Crime Scene Investigation
Using Crime Scene to Develop Criminal Profiling and its Forensic Significance

Using Crime Scene to Develop Criminal Profiling and its Forensic Significance

Criminal profiling refers to the process in which the nature of a crime is used to make speculation about the personality and other characteristics of the expected offender. Criminal profiling is not extensively accepted in the psychological and legal community, and some courts have even ruled out profiling testimony inadmissible.

There are two main reasons for this (Gudjonsson and Haward 1998):

  • First, a criminal profile only gives a broad indication of the type of person who may have committed the crime. It does not point towards a specific individual who comes off to fit into the profile. It is therefore inappropriate for the profiler to declare whether it is more feasible than not that a specific offender did, in fact, commit the crime.
  • Second, there is no scientific evidence to support the solidity and validity of criminal profiling in solving crimes. Indeed, it seems that when profiling does assist the police in solving a case or in opening up new lines of inquiry, it is the exception rather than the rule.

The fact cannot contradict that the criminal profiling process has proven helpful in some cases with some exceptions.

Criminal profiling


How Does Criminal Profiling Work?

Criminal profiling was used as early in the 1880s, when two physicians, George Phillips, and Thomas Bond, used crime scene clues to make predictions about British serial murderer Jack the Ripper’s personality.

In 1974, the FBI formed its Behavioural Science Unit to investigate serial rape and homicide cases. From 1976 to 1979, several FBI agents formed theories and categories of different types of offenders.

The profiler’s insight into personality through questions about the offender’s behavior at four crime phases:

  • Antecedent: What fantasy or plan, or both, did the offender have a place before the act? What triggers the offender to act such?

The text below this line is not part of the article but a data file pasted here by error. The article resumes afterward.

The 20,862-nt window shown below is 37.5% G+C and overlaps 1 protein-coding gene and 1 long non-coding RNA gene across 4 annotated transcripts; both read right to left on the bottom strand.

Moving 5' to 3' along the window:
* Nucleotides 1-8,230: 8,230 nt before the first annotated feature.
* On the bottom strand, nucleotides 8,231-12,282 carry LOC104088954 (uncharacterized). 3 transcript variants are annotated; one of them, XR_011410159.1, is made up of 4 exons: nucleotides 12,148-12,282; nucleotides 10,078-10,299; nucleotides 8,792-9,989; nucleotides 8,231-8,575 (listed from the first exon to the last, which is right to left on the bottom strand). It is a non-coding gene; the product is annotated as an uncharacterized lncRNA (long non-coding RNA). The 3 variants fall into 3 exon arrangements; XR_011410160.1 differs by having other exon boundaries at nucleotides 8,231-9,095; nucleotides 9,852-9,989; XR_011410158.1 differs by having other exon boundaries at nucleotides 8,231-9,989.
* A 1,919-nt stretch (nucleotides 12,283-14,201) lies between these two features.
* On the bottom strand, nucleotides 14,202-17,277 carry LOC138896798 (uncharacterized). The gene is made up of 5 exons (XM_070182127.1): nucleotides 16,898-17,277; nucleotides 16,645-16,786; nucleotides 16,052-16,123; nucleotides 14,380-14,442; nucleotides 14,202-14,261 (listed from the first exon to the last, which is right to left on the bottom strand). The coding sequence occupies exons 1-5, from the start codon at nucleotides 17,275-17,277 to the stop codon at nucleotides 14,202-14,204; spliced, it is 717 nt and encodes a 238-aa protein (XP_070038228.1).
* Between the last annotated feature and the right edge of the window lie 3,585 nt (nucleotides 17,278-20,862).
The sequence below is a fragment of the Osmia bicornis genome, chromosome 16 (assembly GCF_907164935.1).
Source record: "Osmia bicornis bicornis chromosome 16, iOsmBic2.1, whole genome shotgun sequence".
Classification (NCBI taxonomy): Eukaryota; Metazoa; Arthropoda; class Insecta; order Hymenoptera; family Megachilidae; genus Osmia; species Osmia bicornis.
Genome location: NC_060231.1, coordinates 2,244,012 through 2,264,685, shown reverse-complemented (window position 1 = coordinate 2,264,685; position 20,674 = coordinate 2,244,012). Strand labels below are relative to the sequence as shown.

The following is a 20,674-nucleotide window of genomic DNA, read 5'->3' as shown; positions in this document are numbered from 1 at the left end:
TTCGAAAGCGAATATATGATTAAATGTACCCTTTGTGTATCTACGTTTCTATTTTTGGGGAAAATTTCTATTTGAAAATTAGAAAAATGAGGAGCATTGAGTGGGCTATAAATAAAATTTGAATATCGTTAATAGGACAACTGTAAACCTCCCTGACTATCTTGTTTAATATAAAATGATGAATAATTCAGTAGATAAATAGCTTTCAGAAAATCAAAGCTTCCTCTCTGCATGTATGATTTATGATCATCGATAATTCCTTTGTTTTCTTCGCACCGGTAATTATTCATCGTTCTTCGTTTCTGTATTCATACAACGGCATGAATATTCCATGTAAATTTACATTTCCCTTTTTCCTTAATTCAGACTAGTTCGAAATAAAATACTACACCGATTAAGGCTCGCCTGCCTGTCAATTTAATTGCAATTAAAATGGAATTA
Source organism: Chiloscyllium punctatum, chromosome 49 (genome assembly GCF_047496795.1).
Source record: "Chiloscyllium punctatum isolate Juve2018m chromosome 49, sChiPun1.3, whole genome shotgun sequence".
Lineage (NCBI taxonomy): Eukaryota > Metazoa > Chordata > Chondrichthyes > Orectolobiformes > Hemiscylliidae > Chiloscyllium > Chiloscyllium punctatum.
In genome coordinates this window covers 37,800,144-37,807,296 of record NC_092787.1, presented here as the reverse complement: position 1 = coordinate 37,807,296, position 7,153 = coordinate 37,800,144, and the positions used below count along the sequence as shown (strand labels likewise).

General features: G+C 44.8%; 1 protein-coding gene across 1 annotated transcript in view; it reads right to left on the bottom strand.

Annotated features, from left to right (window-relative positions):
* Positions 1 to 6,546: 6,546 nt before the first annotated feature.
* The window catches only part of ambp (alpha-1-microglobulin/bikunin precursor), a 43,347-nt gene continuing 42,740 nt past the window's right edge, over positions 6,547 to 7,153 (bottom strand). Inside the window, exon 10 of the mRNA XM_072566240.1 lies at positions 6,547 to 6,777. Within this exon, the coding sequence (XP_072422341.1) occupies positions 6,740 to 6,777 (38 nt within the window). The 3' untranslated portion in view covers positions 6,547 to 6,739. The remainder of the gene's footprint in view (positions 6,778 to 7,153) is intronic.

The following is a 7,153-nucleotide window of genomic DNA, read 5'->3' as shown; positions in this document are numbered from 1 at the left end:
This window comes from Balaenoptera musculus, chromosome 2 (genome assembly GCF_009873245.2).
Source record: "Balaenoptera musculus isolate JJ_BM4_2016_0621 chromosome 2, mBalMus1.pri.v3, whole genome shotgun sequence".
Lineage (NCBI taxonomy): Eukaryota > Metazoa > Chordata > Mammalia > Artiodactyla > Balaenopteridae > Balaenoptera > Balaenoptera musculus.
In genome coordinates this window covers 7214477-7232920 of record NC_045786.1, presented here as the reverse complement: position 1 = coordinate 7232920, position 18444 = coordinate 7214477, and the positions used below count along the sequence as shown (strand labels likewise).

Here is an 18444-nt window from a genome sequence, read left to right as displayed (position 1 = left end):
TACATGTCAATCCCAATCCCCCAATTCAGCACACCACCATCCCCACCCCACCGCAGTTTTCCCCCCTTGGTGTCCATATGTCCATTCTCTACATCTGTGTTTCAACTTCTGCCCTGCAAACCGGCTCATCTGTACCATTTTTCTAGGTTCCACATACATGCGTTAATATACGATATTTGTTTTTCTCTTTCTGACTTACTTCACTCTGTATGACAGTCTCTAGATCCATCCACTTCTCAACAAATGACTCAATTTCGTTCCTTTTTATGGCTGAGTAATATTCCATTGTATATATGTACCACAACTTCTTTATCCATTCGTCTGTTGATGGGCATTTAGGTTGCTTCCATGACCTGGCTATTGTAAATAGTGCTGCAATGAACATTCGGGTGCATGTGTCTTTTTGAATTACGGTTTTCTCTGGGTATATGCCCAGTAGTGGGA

• Method and Manner: What category of victim or victims did the offender select? What would have been the method- shooting, stabbing, hitting strangulation, or something else?
  • Body Disposal: Do the murder disposes of the body at the same scene or have multiple scenes to commit the crime?
  • Post Offense Behaviour: Is the offender trying to bring himself into the search by reacting to media reports or contacting investigators?

Violent crime cases are scrutinized in more the same way, but with the additional information that all comes from a living victim.

Criminal profiling basis

Types of Crimes Suitable for Criminal Profiling

It has been acknowledged that all types of crime are not suitable for profiling. In fact, there is general agreement that some crimes most suitable for profiling are:

  1. Crimes where the perpetrator showed rudiments of psychopathology
  2. Crimes held to be part of a series
  3. Violent crimes
  4. Attacks on strangers
  5. Contact crimes the crimes where the lawbreaker is engaged in long conversations and communications with the victim.
  • Serial murders, serial rapes, sexual homicides, ritual crimes, arson, and hostage-taking have been seen to be those crimes that are very suitable for profiling; also include sadistic torture in sexual assaults, evisceration, postmortem slashing, and cutting, motiveless fire setting, lust and mutilation murder, rape, satanic and ritualistic crime, and pedophilia.
  • It has also been observed that cases involving mere destruction of property, assault, or murder during the commission of a robbery are generally unsuitable for profiling because the personality of the criminal is not generally exposed in such crime scenes.
  • Likewise, drug-induced crimes are also inadequate for profiling.
  • Contact crimes are suitable for profiling. In fact, these contact crimes are presumed to be the odd ones in which characteristics of an offender’s elemental personality and motivations are most likely to be vouchsafed by the way in which a transgression(offense) or series of transgressions has been carried out.
  • Serial killers are the most profitable perpetrators because of their frustrating and disturbing nature of all violent predators; when they kill, they satisfy intricate psychological needs also they leave a lot of clues for the profilers.
  • The perpetrator’s behavioral characteristics as evidenced in the crime scenes establish the degree of appropriateness of the case for profiling.

Inductive v/s Deductive Profiling

Prime goals in the investigative phase

  • Evaluate the nature and value of forensic and behavioral evidence to a particular crime or series of related crimes.